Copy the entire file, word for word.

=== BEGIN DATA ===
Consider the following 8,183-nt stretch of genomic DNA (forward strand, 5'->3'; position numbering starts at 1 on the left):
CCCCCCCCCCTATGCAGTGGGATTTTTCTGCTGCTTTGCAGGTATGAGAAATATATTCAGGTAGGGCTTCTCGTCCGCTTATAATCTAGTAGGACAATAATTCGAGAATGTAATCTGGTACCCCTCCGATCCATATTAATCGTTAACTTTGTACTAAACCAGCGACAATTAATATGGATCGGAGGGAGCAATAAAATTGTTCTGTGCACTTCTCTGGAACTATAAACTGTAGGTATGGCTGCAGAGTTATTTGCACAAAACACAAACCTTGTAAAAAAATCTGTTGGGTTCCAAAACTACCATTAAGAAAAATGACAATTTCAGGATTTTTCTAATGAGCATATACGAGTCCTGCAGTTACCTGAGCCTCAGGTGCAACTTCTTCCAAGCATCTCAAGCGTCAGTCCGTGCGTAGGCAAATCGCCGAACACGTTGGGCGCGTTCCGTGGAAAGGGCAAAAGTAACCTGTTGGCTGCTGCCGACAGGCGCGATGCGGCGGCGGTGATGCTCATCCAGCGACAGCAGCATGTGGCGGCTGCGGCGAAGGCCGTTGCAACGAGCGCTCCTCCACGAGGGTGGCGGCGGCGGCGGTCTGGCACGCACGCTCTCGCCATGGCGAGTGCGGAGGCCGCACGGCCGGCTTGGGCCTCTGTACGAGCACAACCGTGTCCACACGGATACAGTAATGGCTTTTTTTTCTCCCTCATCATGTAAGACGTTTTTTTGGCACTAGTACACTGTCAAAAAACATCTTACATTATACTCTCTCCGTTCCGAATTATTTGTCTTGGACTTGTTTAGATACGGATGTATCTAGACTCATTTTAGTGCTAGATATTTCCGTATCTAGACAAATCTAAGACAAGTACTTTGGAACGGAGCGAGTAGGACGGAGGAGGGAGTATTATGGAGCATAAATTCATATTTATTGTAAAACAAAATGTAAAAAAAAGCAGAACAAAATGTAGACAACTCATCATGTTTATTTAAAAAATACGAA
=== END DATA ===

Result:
Consider the following 8,183-nt stretch of genomic DNA (forward strand, 5'->3'; position numbering starts at 1 on the left):
CCCCCCCCCCTATGCAGTGGGATTTTTCTGCTGCTTTGCAGGTATGAGAAATATATTCAGGTAGGGCTTCTCGTCCGCTTATAATCTAGTAGGACAATAATTCGAGAATGTAATCTGGTACCCCTCCGATCCATATTAATCGTTAACTTTGTACTAAACCAGCGACAATTAATATGGATCGGAGGGAGCAATAAAATTGTTCTGTGCACTTCTCTGGAACTATAAACTGTAGGTATGGCTGCAGAGTTATTTGCACAAAACACAAACCTTGTAAAAAAATCTGTTGGGTTCCAAAACTACCATTAAGAAAAATGACAATTTCAGGATTTTTCTAATGAGCATATACGAGTCCTGCAGTTACCTGAGCCTCAGGTGCAACTTCTTCCAAGCATCTCAAGCGTCAGTCCGTGCGTAGGCAAATCGCCGAACACGTTGGGCGCGTTCCGTGGAAAGGGCAAAAGTAACCTGTTGGCTGCTGCCGACAGGCGCGATGCGGCGGCGGTGATGCTCATCCAGCGACAGCAGCATGTGGCGGCTGCGGCGAAGGCCGTTGCAACGAGCGCTCCTCCACGAGGGTGGCGGCGGCGGCGGTCTGGCACGCACGCTCTCGCCATGGCGAGTGCGGAGGCCGCACGGCCGGCTTGGGCCTCTGTACGAGCACAACCGTGTCCACACGGATACAGTAATGGCTTTTTTTTCTCCCTCATCATGTAAGACGTTTTTTTGGCACTAGTACACTGTCAAAAAACATCTTACATTATACTCTCTCCGTTCCGAATTATTTGTCTTGGACTTGTTTAGATACGGATGTATCTAGACTCATTTTAGTGCTAGATATTTCCGTATCTAGACAAATCTAAGACAAGTACTTTGGAACGGAGCGAGTAGGACGGAGGAGGGAGTATTATGGAGCATAAATTCATATTTATTGTAAAACAAAATGTAAAAAAAAGCAGAACAAAATGTAGACAACTCATCATGTTTATTTAAAAAATACGAA